Water companies that dump sewage in rivers and seas will face fines of up to £250 million, the new Environment Secretary has vowed.
Ranil Jayawardena warned water company chiefs that if they do not do more to prevent effluent flowing into open water, he will institute an up to 1,000-fold increase in civil fines.
He was set to tell the Conservative Party conference in Birmingham on Monday: “On my first day in office I met water company bosses to give them their report card. I’ll be polite: could do better."
“Privatisation has put in £170 billion of investment into our water infrastructure already, and the private sector will now put in another £56 billion more."
“And, if they don’t deliver, I can confirm to you today that we will take forward plans to lift the Environment Agency’s maximum civil fine for each individual breach of the rules from up to just £250,000, to up to £250 million.”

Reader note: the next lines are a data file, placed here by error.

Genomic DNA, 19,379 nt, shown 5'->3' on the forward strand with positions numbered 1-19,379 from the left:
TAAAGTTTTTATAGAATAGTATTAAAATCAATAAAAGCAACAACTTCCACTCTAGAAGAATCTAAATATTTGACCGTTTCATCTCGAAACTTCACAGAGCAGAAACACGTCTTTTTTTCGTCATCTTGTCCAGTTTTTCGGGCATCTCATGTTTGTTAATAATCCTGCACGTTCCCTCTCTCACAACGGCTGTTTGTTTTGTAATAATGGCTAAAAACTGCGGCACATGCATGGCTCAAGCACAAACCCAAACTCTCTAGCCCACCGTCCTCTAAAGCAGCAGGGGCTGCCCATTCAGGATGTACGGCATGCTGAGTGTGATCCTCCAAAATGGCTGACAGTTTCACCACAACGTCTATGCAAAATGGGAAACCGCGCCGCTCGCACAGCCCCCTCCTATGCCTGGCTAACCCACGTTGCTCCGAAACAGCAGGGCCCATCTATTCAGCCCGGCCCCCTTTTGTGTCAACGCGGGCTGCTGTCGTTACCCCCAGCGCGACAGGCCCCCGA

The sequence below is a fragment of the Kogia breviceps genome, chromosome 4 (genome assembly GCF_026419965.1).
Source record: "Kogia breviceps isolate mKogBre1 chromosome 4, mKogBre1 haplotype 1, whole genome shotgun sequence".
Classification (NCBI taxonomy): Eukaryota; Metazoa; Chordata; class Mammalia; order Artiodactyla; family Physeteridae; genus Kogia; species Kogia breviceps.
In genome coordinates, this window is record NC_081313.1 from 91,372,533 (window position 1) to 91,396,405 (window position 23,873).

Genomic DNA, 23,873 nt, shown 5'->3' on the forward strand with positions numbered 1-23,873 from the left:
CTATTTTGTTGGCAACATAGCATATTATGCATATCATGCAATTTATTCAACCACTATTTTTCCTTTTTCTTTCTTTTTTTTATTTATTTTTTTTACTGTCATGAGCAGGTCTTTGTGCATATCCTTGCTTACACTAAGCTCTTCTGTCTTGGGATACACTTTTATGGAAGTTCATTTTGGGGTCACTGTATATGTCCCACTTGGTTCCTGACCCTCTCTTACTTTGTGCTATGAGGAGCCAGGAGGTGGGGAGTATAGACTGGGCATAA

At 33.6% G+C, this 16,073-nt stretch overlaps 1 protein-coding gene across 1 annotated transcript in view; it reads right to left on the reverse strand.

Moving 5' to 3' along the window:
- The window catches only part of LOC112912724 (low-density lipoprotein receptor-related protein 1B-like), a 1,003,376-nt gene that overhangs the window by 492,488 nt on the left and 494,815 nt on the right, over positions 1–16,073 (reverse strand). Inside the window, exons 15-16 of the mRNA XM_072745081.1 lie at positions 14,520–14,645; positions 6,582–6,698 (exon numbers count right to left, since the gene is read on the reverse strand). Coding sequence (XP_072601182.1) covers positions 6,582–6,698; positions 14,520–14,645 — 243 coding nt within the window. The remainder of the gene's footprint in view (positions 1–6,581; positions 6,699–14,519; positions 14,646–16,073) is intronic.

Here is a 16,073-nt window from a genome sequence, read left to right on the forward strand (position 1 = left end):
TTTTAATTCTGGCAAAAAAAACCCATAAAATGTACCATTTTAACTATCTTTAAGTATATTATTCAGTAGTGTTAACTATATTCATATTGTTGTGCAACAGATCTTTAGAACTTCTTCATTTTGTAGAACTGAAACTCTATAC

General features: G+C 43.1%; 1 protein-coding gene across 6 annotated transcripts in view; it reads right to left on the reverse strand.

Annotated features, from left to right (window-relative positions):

The plan involves launching a formal consultation on lifting the current £250,000 cap for Environment Agency fines for water firms that breach environmental rules.
There has been growing public outrage in recent years at the volume of raw or partially treated sewage pumped into the UK’s rivers and coastal waters.
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Water firms are being criticised for not investing money back into the UK’s outdated water infrastructure, with mounting pressure on ministers to intervene.
Under Boris Johnson’s leadership, the Conservative government outlined plans to crack down on spills by requiring utility companies to invest £56 billion over 25 years to combat the impact of storm overflows.
At Labour’s conference last week, shadow environment secretary Jim McMahon said water bosses would face prison sentences for the worst pollution incidents under a Labour government.
He said his party would introduce a legally binding target to end 90% of sewage discharges by 2030 and stronger sanctions and fines for bosses and companies who fail to do so.
Labour also attacked Prime Minister Liz Truss’s record while she was environment secretary, blaming her for £24 million of funding cuts for environmental protection, including surveillance of water companies to prevent sewage dumping.